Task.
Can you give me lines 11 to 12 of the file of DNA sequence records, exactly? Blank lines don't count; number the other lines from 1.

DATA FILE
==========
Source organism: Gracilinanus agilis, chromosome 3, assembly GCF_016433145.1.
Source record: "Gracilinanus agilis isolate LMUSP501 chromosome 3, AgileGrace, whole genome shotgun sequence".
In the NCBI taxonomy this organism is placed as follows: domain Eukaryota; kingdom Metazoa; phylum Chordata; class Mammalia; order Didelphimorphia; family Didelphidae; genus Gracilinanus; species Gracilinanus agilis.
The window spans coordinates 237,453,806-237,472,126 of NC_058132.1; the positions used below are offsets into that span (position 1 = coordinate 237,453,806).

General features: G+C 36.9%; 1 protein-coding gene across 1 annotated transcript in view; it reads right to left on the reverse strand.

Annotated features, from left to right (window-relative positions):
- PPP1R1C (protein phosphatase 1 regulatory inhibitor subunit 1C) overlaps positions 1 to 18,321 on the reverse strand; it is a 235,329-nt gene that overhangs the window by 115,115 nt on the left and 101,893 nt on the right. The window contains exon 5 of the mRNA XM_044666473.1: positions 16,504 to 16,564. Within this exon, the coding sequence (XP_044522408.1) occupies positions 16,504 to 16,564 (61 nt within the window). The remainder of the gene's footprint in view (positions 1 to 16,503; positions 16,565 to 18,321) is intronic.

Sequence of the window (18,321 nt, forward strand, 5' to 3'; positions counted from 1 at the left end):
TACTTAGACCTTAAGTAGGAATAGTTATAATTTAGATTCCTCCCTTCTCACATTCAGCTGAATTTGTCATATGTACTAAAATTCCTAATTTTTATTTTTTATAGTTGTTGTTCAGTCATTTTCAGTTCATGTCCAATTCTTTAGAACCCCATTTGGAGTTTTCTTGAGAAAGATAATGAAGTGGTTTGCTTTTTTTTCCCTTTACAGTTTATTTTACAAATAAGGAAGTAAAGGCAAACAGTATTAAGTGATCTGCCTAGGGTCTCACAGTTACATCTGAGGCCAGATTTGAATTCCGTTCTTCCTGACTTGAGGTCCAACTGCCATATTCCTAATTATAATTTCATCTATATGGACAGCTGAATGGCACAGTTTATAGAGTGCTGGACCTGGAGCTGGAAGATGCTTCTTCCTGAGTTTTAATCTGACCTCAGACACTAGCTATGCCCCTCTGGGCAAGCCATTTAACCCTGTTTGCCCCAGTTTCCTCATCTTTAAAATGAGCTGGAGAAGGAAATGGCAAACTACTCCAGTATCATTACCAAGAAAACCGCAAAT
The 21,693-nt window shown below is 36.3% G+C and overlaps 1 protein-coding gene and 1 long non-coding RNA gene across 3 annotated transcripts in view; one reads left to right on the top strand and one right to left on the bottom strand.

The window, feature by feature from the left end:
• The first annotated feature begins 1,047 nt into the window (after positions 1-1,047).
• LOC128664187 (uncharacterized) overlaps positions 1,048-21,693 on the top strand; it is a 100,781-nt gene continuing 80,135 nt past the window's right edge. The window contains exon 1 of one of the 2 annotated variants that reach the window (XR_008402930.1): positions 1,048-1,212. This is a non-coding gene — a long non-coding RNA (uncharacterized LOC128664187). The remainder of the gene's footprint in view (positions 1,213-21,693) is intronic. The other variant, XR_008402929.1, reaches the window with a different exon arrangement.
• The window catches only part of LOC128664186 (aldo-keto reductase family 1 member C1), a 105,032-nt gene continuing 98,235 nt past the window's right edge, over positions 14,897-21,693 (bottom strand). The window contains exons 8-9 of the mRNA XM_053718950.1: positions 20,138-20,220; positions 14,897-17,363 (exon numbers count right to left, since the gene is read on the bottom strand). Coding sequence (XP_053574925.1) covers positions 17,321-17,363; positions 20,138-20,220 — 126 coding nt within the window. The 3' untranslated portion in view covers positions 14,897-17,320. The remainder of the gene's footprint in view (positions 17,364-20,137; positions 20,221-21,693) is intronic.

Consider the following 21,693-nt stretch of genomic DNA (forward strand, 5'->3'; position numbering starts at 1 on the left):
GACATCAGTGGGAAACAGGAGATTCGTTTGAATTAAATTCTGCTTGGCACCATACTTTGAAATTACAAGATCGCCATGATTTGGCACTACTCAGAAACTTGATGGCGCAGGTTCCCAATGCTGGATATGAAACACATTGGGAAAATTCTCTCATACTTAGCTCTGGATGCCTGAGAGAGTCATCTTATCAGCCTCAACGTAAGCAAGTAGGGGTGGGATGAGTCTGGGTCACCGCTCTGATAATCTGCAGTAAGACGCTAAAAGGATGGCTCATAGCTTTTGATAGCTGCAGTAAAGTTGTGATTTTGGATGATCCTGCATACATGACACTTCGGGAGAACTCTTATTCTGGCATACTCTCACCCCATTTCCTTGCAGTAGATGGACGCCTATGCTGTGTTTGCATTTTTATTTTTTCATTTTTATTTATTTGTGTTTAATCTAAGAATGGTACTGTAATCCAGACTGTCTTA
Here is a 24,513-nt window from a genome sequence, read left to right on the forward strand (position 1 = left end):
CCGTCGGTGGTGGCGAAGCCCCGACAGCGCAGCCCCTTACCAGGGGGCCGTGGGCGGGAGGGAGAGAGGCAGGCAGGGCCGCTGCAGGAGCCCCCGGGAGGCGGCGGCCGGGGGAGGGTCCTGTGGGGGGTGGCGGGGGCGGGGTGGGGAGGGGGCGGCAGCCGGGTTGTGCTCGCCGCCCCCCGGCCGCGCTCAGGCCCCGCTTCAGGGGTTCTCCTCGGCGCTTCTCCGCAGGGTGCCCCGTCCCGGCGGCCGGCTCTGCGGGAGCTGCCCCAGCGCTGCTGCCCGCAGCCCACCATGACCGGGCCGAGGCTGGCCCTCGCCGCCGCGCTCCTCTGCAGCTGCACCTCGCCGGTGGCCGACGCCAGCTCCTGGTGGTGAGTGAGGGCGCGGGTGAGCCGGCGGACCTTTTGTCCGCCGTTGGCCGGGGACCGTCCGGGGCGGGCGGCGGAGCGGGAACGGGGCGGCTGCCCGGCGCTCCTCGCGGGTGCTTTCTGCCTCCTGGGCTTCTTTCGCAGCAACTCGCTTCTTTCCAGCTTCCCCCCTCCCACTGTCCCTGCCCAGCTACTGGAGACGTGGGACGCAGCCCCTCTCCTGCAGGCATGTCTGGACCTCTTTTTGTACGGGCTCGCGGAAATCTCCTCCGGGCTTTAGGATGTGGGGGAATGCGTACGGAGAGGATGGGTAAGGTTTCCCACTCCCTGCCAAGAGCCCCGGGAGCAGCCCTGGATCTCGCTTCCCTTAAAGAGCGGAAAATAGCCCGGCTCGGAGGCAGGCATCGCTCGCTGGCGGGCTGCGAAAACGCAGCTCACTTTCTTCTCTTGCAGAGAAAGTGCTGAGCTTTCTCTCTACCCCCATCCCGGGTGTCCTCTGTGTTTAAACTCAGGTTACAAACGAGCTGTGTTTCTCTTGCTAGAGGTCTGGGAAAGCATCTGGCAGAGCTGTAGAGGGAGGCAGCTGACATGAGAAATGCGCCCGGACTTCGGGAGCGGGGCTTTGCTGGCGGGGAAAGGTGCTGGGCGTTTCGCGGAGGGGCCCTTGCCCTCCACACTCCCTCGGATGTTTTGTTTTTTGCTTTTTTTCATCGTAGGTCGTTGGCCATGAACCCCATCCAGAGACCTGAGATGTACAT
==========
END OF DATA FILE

The window, feature by feature from the left end:
• The first annotated feature begins 1,047 nt into the window (after positions 1-1,047).